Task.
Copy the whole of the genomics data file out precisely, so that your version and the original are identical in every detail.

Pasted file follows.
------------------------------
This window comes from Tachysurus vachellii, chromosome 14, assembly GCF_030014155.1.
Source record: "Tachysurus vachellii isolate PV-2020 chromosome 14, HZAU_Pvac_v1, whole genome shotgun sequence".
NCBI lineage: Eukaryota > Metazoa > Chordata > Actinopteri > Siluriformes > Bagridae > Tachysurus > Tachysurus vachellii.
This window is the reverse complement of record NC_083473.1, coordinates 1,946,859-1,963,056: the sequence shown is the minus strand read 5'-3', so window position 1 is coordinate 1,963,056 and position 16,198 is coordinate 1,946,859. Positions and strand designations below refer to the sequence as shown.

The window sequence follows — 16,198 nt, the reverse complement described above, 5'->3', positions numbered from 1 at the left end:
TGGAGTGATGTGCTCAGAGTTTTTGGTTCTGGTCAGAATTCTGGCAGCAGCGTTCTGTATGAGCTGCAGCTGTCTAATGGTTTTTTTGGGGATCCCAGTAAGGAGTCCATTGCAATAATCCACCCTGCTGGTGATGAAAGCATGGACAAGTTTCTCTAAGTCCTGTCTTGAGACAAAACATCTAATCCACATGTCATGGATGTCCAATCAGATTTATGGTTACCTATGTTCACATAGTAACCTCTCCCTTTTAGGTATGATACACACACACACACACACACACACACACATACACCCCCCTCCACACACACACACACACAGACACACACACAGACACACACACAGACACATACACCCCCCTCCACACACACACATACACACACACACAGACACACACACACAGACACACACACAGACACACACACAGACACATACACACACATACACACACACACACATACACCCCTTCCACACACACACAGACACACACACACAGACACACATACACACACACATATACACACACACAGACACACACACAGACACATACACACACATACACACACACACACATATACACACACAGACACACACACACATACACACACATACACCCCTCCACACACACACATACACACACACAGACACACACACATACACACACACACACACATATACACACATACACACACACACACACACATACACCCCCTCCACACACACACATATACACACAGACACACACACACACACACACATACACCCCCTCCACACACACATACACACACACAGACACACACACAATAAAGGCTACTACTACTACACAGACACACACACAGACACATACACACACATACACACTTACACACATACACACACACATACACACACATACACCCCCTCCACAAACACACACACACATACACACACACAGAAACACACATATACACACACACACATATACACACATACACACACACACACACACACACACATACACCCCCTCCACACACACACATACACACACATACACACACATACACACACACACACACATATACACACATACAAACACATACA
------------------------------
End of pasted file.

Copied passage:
This window comes from Tachysurus vachellii, chromosome 14, assembly GCF_030014155.1.
Source record: "Tachysurus vachellii isolate PV-2020 chromosome 14, HZAU_Pvac_v1, whole genome shotgun sequence".
NCBI lineage: Eukaryota > Metazoa > Chordata > Actinopteri > Siluriformes > Bagridae > Tachysurus > Tachysurus vachellii.
This window is the reverse complement of record NC_083473.1, coordinates 1,946,859-1,963,056: the sequence shown is the minus strand read 5'-3', so window position 1 is coordinate 1,963,056 and position 16,198 is coordinate 1,946,859. Positions and strand designations below refer to the sequence as shown.

The window sequence follows — 16,198 nt, the reverse complement described above, 5'->3', positions numbered from 1 at the left end:
TGGAGTGATGTGCTCAGAGTTTTTGGTTCTGGTCAGAATTCTGGCAGCAGCGTTCTGTATGAGCTGCAGCTGTCTAATGGTTTTTTTGGGGATCCCAGTAAGGAGTCCATTGCAATAATCCACCCTGCTGGTGATGAAAGCATGGACAAGTTTCTCTAAGTCCTGTCTTGAGACAAAACATCTAATCCACATGTCATGGATGTCCAATCAGATTTATGGTTACCTATGTTCACATAGTAACCTCTCCCTTTTAGGTATGATACACACACACACACACACACACACACACATACACCCCCCTCCACACACACACACACACAGACACACACACAGACACACACACAGACACATACACCCCCCTCCACACACACACATACACACACACACAGACACACACACACAGACACACACACAGACACACACACAGACACATACACACACATACACACACACACACATACACCCCTTCCACACACACACAGACACACACACACAGACACACATACACACACACATATACACACACACAGACACACACACAGACACATACACACACATACACACACACACACATATACACACACAGACACACACACACATACACACACATACACCCCTCCACACACACACATACACACACACAGACACACACACATACACACACACACACACATATACACACATACACACACACACACACACATACACCCCCTCCACACACACACATATACACACAGACACACACACACACACACACATACACCCCCTCCACACACACATACACACACACAGACACACACACAATAAAGGCTACTACTACTACACAGACACACACACAGACACATACACACACATACACACTTACACACATACACACACACATACACACACATACACCCCCTCCACAAACACACACACACATACACACACACAGAAACACACATATACACACACACACATATACACACATACACACACACACACACACACACACATACACCCCCTCCACACACACACATACACACACATACACACACATACACACACACACACACATATACACACATACAAACACATACA